Weight Control

Weight is much more than stored excess calories.  It can be a symptom that metabolism is out of balance. While the old truth of eat less, move more remains true, the metabolism of weight 3679725092_6c51809335_oinvolves a complicated mixture of biochemical signals and pathways that significantly impact how much you eat and perhaps even how much you move.

Resistant starch helps with the metabolism of weight in at least four ways:

1.  It lowers the insulin levels in the body by increasing insulin sensitivity and lowering the levels of insulin in the blood.  Click here for additional data on insulin sensitivity.

One of the most critical hormones driving weight gain is insulin. When we are young and metabolically very healthy, our tissues respond very quickly to insulin. As we age and/or our bodies repeatedly respond to rapid and high levels of glucose, the insulin receptors in muscles and tissues can become less sensitive to insulin, and take longer to transport glucose into the muscles. When this happens, the glucose stays in the blood longer and, the pancreas produces more insulin until the glucose levels fall. With enough insulin, the blood sugar levels return to normal. The higher levels of insulin causes fat to be stored and prevents fat from being burned, so losing weight becomes harder and harder with higher insulin levels. As the sensitivity to insulin gets worse and worse, the weight gets harder and harder to control.  Loss of insulin sensitivity is an underlying mechanism which drives both the development of type 2 diabetes as well as obesity.

We do not feel differently, but increased insulin marks the decline of metabolic health. It may be ten or fifteen years before we discover that we have been losing insulin sensitivity. If someone has a higher genetic risk, it could happen much faster.

2.  Resistant starch reduced lipolysis and increased fat burning in adults.  Two studies showed a decrease in non-esterified fatty acids (NEFA) released from fat tissue and a reduction of lipolysis (fat storage), Robertson AJCN 2005 and Bodinham EC 2014.  Another study found that resistant starch increased fat burning when measured by Respiratory Quotient, HIggins NM 2004.

  • Many animal studies suggest that resistant starch’s fermentation, which increases the production of GLP-1 and PYY may be the key mechanisms for this benefit, i.e., Zhou MNFR 2015.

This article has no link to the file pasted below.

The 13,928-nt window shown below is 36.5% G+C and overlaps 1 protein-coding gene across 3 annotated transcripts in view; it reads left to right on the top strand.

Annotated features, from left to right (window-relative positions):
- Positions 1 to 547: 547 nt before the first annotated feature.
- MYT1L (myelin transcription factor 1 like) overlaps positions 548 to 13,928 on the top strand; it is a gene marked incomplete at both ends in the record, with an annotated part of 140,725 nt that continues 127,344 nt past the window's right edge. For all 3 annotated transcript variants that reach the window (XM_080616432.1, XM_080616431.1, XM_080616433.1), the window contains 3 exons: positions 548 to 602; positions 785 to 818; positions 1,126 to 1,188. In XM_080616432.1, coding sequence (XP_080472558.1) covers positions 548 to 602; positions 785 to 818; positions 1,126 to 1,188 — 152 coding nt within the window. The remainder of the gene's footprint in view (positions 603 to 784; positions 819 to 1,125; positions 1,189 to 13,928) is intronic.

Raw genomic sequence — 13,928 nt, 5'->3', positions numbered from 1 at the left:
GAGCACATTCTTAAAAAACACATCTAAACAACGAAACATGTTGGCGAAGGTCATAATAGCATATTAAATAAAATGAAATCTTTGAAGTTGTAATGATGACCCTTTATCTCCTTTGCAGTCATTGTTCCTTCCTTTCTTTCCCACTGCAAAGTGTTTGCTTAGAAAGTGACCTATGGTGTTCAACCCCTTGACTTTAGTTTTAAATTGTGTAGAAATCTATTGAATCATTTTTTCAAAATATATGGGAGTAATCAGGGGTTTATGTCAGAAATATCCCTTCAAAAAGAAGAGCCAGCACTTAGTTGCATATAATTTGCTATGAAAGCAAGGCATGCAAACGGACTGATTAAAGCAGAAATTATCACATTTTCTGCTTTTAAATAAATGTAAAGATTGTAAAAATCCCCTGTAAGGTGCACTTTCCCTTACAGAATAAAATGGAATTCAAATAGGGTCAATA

3. Resistant starch increased satiety and reduced feeling of hunger:

  • after 2 or 3 hours – Willis NR 2009,  Anderson AJCN 2010, Giuntini FRI 2015, Sarda JFF 2016 and Ble-Castillo N 2017. This is likely due to slower digestion and release of glucose deeper into the small intestine – a slowly digestible starch component that is not resistant enough to reach the large intestine but is still somewhat resistant to digestion, or to satiety hormones generated from food consumed within the previous 24 hours.
  • after 7 hours, 10 hours and up to 24 hours – Nilsson JN 2008 and Bodinham BJN 2010. This may be due to resistant starch’s fermentation and cascade of metabolism effects triggered from the large intestine.  Al-Mana and Robertson N 2018 fed participants resistant starch for breakfast and lunch and reported significantly reduced food consumption at dinner, but the benefit was lost when the whole 24 hour intake was evaluated.

4.  Resistant starch helps to reduce the caloric density of foods.  It delivers between 2 and 3 kilocalories/gram vs. 4 kcals/g for the flour that it commonly replaces. While this is simple and easy to explain, the caloric content is probably the least important of all of resistant starch’s benefits.

5. Resistant starch reduced body fat.  One well-controlled study fed 19 normal-weight participants a controlled diet in a double-blind, crossover clinical trial.  40 grams of resistant starch for four weeks reduced visceral and subcutaneous fat in this trial but did not reduce total body weight. Zhang SR 2019